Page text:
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Big Blue Mining MIPS with Grid Computing Initiative

IBM Corp. has announced it is amping up its efforts to develop and exploit a technology known as "grid computing," which organizes linked PCs and servers for the purpose of sharing computing cycles. Through its Grid Computing Initiative, the company is contracting with remote customers, who will be allowed to harvest the computing power of a group of comparatively centralized servers.

IBM announced last week that it has already won contracts with two national grid projects in Europe—one in Britain and another in The Netherlands.

Grid computing (also called "distributed computing") harnesses the dormant processing power in idle desktop PCs and servers. Computers running software from companies like San Diego-based Entropia utilize idle computer time drawn from a network of PCs to solve large, computational problems. Working in the background, these programs take on small workloads that have been divided and distributed to various devices across the Internet—essentially borrowing processing power from other computers on the network.

"Through the use of these resources, your computing device can be both a consumer and a producer on what becomes a universal platform," explained Scott Kurowski, Entropia's founder. "In as little as five years, we fully expect end users to be running applications that invisibly tap into huge amounts of computing capacity on the back end."

One of the best-known examples of the distributed computing model is the SETI@Home project. Under the auspices of the SETI organization (the Search for Extraterrestrial Intelligence), SETI@Home marshals unused computing cycles from a global network of volunteer PC owners to search for radio signals from an extraterrestrial intelligence. Based at the University of California at Berkeley, SETI@Home allows anyone with a computer and an Internet connection to take part in the search. To date, the project has attracted more than 2 million participants.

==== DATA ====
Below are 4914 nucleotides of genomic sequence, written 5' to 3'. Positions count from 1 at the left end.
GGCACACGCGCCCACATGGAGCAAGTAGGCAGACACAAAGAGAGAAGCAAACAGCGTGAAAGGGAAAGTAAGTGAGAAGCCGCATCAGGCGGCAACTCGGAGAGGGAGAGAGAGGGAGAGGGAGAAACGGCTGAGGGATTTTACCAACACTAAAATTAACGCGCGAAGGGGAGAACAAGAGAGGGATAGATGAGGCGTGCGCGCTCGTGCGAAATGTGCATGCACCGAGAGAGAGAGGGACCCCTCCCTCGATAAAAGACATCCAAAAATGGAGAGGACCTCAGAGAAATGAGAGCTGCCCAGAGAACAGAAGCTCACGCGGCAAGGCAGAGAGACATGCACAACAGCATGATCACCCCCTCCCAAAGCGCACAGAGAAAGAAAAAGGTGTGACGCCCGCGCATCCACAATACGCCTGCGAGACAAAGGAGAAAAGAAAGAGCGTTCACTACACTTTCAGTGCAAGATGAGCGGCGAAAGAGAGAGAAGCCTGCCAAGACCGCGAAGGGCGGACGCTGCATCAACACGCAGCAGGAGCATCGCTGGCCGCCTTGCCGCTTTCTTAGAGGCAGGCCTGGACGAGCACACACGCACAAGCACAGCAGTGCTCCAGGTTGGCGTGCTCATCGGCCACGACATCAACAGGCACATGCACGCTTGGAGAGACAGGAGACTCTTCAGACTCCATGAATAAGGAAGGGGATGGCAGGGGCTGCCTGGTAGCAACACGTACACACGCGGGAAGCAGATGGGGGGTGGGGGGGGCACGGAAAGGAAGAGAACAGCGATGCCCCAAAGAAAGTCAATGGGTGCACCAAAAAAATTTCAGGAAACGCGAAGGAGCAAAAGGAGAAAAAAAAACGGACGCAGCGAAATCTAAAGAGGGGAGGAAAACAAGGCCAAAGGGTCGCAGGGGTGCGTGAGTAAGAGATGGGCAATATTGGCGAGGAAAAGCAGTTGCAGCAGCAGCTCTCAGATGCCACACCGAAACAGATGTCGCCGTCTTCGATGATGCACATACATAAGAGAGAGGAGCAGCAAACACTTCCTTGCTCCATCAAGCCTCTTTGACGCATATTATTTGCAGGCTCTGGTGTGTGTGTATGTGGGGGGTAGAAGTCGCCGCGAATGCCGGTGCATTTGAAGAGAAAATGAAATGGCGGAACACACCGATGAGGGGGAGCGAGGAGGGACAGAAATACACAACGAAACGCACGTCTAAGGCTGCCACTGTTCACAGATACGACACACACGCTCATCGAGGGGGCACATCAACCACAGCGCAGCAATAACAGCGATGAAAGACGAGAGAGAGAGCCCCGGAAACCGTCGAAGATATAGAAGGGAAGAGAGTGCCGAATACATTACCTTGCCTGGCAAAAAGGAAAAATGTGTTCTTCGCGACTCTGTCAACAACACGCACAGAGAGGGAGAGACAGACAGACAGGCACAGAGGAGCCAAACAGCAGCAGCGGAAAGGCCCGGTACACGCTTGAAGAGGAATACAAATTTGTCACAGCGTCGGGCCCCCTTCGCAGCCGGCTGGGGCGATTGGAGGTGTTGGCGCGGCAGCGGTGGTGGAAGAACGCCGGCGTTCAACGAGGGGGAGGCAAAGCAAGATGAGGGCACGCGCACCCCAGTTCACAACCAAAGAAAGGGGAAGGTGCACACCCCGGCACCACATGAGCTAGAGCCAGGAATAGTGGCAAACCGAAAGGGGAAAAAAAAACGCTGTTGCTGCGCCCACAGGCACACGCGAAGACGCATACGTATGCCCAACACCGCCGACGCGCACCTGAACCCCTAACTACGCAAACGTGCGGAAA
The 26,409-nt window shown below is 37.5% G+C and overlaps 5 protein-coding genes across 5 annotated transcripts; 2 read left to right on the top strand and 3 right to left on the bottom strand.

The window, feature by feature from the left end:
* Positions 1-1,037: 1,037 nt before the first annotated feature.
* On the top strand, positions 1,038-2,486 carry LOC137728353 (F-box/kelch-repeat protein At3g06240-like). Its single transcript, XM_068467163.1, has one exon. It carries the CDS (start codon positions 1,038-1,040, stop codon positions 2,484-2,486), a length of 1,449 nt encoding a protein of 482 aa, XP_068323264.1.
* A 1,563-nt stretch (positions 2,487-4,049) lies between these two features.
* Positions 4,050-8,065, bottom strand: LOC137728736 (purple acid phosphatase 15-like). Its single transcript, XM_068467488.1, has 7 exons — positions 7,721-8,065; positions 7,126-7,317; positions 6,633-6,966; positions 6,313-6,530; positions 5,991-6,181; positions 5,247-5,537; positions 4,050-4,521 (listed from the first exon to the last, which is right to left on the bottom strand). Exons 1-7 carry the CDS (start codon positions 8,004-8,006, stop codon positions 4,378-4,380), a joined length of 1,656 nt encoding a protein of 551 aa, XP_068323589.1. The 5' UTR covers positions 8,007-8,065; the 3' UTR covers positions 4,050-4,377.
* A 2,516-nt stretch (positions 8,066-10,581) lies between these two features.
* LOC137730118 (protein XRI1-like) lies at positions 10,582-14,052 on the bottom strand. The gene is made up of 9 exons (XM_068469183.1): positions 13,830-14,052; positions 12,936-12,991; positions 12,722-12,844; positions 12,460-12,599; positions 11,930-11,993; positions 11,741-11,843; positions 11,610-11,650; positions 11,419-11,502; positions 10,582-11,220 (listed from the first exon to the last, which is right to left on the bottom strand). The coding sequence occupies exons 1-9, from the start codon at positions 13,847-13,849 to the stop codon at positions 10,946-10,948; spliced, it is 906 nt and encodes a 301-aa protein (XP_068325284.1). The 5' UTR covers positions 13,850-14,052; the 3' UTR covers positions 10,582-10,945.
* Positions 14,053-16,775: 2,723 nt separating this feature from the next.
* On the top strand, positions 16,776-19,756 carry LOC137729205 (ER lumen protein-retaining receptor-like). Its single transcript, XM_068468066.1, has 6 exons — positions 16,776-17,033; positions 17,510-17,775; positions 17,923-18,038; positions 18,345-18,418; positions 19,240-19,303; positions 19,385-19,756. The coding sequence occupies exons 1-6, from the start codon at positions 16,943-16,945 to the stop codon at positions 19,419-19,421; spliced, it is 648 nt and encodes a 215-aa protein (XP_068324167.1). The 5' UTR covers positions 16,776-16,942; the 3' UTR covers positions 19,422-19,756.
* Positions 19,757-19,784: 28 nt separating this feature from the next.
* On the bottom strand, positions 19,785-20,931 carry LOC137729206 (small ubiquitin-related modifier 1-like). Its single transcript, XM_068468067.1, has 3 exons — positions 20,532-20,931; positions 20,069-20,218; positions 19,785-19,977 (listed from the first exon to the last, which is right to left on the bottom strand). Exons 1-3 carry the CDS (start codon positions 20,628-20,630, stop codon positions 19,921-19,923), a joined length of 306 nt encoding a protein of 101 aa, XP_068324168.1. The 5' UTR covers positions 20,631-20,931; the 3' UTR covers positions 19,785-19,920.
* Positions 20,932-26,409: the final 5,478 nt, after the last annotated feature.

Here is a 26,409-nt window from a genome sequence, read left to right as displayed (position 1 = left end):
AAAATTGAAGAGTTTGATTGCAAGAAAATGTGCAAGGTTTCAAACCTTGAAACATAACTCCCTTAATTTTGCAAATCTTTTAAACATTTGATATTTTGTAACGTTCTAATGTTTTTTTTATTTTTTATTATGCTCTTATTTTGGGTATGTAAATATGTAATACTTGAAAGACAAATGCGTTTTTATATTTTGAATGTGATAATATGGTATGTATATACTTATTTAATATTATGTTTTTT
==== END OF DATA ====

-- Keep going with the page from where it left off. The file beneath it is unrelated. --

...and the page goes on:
Researchers at the University of Wisconsin estimate that most companies use less than 25% of their computing and storage capacity. By some estimates, 90% of America's computer capacity is idle at some point during the day, especially when people turn off their machine and go home for the evening. Grid computing seeks to "rescue" these wasted computing cycles.

The technology behind distributed computing is not new. Scientists have linked supercomputers this way for years. Companies have distributed computing software on internal networks to get extra work done at night and on weekends.

"This is a good way not to have to buy a lot of servers to get massive amounts of computing resources," said Entropia's Kurowski.

Grid or distributed computing has been lumped together with Napster-style file-sharing technologies under the "peer-to-peer" rubric. But the two concepts are quite different.

"The trade press has blurred the distinction between a peer-to-peer computing architecture, and peer-to-peer products that enable direct interaction between desktop machines," said Scott Davis, chief technology officer at Mangosoft. "They are very different things, and we're seeing the metaphors getting mixed." Based in Westborough, Mass., Mangosoft has developed a patented technology it calls "pooling," which is a clustered caching technology that utilizes the network and resources on PCs and workstations to deliver software services normally associated with servers.

Nevertheless, distributed computing companies make up a significant membership in Intel's Peer-to-Peer Working Group, which was formed earlier this year; Entropia was a founding member.

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About the Author

John K. Waters is a freelance writer based in Silicon Valley. He can be reached at john@watersworks.com.

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